Getting ready for the mating season is key to getting good results

Success with insemination

This is a three-part process involving:

  • The farmer -heat detection
  • The technician – semen placement
  • The cow – cycling correctly/on heat.

Many factors help set up a cow for strong heats and mating success once in the milking herd. Early calving cows have more time to resume cycling post-calving and those meeting body condition score targets at calving have higher three-week submission rate and 6-week pregnancy rate.

Efficient heat detection

Many factors help set up a cow for strong heats and mating success once in the milking herd. Early calving cows have more time to resume cycling post-calving and those meeting body condition score targets at calving have higher three-week submission rate and 6-week pregnancy rate.

Two types of heat detection errors occur:

  • Heats can be missed
  • Heats can be falsely identified, ie ‘invented’.

The missed heat is the more costly error to the farmer as it results in 21 lost days in milk next season, laterborn calves and less recovery time for the cow before the following mating period commences.

Cows with weak heats can be tricky to detect and heat detection aids can be a big help with finding these girls. Invented heats are less costly with no chance of conception, wasted semen, and as mating progresses, the risk of lost pregnancies when pregnant cows are remated. If you are unsure, look for additional signs of heat and at past mating dates. Either way, maintaining accurate heat detection throughout the whole mating period is important.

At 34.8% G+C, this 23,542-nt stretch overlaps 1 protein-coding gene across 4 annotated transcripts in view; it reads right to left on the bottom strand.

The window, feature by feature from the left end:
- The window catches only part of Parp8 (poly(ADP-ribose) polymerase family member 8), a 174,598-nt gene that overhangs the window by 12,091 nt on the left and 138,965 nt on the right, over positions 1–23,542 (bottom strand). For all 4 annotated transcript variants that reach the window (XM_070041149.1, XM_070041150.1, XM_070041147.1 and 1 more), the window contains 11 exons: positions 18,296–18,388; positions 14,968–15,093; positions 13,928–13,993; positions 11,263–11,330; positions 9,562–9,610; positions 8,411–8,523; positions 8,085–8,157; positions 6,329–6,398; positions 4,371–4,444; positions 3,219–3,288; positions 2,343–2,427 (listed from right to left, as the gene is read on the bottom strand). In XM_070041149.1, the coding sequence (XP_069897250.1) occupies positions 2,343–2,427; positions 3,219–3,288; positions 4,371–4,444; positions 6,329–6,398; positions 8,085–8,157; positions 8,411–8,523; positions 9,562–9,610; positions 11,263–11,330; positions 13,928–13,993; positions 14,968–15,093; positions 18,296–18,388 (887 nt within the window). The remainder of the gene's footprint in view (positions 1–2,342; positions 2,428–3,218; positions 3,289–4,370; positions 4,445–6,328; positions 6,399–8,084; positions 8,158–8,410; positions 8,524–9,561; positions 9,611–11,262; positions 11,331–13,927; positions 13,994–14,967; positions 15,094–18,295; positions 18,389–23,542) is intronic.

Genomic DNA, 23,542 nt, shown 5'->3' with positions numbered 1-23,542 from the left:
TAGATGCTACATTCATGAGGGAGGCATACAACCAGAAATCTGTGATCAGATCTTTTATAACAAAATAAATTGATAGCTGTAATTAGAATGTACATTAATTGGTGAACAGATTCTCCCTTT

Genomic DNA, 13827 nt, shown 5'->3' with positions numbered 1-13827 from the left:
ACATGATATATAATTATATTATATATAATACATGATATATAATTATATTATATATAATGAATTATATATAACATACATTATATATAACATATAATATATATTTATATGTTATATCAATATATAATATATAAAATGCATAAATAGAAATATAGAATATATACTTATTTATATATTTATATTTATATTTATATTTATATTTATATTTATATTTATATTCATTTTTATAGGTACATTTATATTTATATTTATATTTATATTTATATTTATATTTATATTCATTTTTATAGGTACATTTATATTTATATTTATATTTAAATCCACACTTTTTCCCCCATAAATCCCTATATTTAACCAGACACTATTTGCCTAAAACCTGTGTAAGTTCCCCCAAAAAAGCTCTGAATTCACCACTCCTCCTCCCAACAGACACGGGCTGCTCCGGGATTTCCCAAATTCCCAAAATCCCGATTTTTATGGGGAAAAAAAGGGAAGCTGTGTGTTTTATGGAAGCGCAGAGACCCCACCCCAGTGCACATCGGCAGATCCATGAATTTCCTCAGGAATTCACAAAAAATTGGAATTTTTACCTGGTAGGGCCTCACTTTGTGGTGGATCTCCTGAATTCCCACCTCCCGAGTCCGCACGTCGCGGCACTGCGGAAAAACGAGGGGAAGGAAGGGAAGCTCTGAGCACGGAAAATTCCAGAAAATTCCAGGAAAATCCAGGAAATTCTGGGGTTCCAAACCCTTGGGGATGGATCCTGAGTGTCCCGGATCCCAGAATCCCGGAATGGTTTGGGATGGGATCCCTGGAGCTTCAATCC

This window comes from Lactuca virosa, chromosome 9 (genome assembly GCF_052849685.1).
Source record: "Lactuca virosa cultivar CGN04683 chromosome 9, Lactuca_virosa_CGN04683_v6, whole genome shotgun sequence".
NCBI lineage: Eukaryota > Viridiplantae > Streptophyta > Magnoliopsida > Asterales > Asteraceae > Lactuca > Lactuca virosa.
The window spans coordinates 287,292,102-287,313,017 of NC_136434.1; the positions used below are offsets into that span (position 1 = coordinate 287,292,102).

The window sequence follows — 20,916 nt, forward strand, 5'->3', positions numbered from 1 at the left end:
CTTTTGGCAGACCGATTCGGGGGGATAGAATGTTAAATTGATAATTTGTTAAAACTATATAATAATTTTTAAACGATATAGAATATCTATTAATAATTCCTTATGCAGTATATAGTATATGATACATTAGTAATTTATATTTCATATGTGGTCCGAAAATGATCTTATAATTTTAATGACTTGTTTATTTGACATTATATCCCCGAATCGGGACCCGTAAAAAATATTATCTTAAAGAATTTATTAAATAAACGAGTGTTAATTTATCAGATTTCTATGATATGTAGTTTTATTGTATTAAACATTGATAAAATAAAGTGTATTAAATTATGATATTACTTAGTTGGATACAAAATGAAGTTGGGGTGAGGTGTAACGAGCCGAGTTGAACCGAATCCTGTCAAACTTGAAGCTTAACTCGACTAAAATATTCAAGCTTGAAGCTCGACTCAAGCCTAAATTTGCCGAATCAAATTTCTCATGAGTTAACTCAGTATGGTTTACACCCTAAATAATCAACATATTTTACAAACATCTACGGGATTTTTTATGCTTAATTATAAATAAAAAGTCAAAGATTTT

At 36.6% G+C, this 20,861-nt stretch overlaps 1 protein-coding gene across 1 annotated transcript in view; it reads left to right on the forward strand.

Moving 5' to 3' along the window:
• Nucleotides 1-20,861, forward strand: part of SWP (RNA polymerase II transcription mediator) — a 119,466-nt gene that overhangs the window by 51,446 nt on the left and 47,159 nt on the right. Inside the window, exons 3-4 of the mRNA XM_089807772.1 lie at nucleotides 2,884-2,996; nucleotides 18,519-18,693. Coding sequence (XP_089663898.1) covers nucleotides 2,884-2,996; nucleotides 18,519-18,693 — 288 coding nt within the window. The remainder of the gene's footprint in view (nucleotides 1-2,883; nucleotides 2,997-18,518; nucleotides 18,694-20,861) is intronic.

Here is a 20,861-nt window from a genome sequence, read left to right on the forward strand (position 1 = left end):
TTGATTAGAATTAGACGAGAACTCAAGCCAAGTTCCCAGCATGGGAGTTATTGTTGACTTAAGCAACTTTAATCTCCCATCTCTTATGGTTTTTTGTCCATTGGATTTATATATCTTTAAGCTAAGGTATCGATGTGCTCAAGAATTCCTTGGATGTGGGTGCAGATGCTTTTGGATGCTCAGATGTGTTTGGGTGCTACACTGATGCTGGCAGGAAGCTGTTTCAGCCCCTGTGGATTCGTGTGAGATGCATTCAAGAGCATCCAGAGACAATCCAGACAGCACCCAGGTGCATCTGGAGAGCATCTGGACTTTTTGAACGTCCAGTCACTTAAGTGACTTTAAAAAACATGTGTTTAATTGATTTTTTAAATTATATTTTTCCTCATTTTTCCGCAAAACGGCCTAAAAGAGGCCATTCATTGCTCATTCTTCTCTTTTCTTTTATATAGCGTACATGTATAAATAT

Cow behaviour and heat detection for artificial insemination season

AI loading and insemination

The success of your AI mating season starts at your AI tank. Correct semen handling procedures from tank to cow are critical for good conception rates. Your cows will never get in-calf if you compromise the semen, no matter how good your heat detection or insemination skills may be.

Remember insemination is a twostage process: 

  • Guiding the AI gun to the entrance of the cervix
  • Gently manipulating the cervix onto the AI Gun. Executing the insemination process efficiently reaps the rewards of all your hard work in getting the cow to that point.

Records monitoring and review

Record keeping throughout this season’s mating will be key to accurately assessing your mating results and your ability to identify effective strategies and potential improvements for next season.

Accurately record all AI and natural mating details against each cow as soon as possible after mating, noting all the details on each semen straw including bull name, bull code and batch number.

LIC is always working on how it can help farmers make small improvements day in, day out, and we are always striving to deliver improvements on farm.

Pre-mating checks

The DairyNZ KPI for 6 week in calf rates is 78%. Cows in a block calving herd are in a race against time to calve, resume cycling and get back in calf again within the first six weeks of mating, to remain a profitable animal within the herd. The question is, how do we best achieve this?

On the surface, pre-mating heat checks may seem an arduous task, with added cost to your repro budget, but the benefits of pre-mating heat checks far outweigh any disadvantages associated with labour and expense.